Guppy Fish or Neon Tetra – Which is Easier to Keep?
If you’re just getting into the fish-keeping business, there are some dos and don’ts to consider. You should avoid aggressive and territorial fish that are difficult to keep due to their high care requirements.
There are plenty of tank fish species that will make for great options for a novice aquarist. Today, we will discuss 2 of the most popular ones available: guppies and neon tetras.
How do these fare against each other in terms of maintenance, tank and water requirements, dietary preferences, and are they difficult to keep?
Let’s tackle these questions in order:
When you are choosing a fish species, first you need to consider the size of the tank you will need for them.
Guppies will typically grow up to 2.5 inches at most, but 2 inches is more common. The fish requires around 2 gallons of water per individual, which makes guppies fit for smaller tanks than other larger species. And here’s where one major problem is born among novice aquarists.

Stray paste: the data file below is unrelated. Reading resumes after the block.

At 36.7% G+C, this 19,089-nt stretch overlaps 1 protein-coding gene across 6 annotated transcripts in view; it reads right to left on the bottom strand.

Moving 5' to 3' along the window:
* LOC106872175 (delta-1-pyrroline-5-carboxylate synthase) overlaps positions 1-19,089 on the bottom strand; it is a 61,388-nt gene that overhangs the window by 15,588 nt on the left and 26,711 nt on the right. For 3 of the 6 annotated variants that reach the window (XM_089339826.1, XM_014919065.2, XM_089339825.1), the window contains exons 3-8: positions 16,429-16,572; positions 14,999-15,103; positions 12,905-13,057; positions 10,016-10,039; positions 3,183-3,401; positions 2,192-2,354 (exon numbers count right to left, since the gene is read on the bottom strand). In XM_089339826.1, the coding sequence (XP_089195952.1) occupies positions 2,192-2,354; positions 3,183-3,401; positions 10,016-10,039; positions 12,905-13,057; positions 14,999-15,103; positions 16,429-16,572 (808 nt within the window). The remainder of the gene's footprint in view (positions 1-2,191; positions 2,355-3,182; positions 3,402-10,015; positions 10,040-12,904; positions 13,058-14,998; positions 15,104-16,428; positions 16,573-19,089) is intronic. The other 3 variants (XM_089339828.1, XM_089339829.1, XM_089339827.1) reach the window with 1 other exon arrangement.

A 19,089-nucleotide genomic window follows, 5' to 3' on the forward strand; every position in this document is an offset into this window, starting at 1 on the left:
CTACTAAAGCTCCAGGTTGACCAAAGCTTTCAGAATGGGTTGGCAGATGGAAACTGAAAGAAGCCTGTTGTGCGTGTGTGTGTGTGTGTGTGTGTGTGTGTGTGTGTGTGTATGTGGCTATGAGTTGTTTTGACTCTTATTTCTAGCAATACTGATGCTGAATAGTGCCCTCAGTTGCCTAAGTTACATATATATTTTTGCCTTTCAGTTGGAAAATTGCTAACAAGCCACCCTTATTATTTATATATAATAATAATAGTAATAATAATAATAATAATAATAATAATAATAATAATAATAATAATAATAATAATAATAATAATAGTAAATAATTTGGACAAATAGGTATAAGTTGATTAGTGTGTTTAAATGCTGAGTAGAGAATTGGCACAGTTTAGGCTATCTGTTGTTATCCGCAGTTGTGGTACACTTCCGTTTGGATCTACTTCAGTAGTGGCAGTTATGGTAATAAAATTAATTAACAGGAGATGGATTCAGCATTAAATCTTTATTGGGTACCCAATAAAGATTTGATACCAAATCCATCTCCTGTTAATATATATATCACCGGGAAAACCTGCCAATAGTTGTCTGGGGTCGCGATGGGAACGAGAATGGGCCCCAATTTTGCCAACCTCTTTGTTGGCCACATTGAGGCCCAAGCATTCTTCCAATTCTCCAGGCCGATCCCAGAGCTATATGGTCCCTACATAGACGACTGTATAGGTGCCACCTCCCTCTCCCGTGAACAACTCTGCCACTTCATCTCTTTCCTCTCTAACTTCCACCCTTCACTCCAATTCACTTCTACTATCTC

Because guppies are relatively small and because they don’t need as much space, people often keep them in 5-gallon tanks. This is wrong for several reasons, most important being guppies’ social behavior.
These fish thrive in stable societies of at least 6 individuals. And you can’t have 6 guppies in a 5-gallon tank. I would say that the bare minimum tank size for a group of guppies is 10 gallons, but I would recommend a 20-gallon one if you can afford it.
Guppies can always use more space since it lowers the males’ territorial tendencies and keeps guppies happier and more relaxed in their environment. Plus, the extra space can always prove useful for aquascaping purposes and in case you plan on a community setup.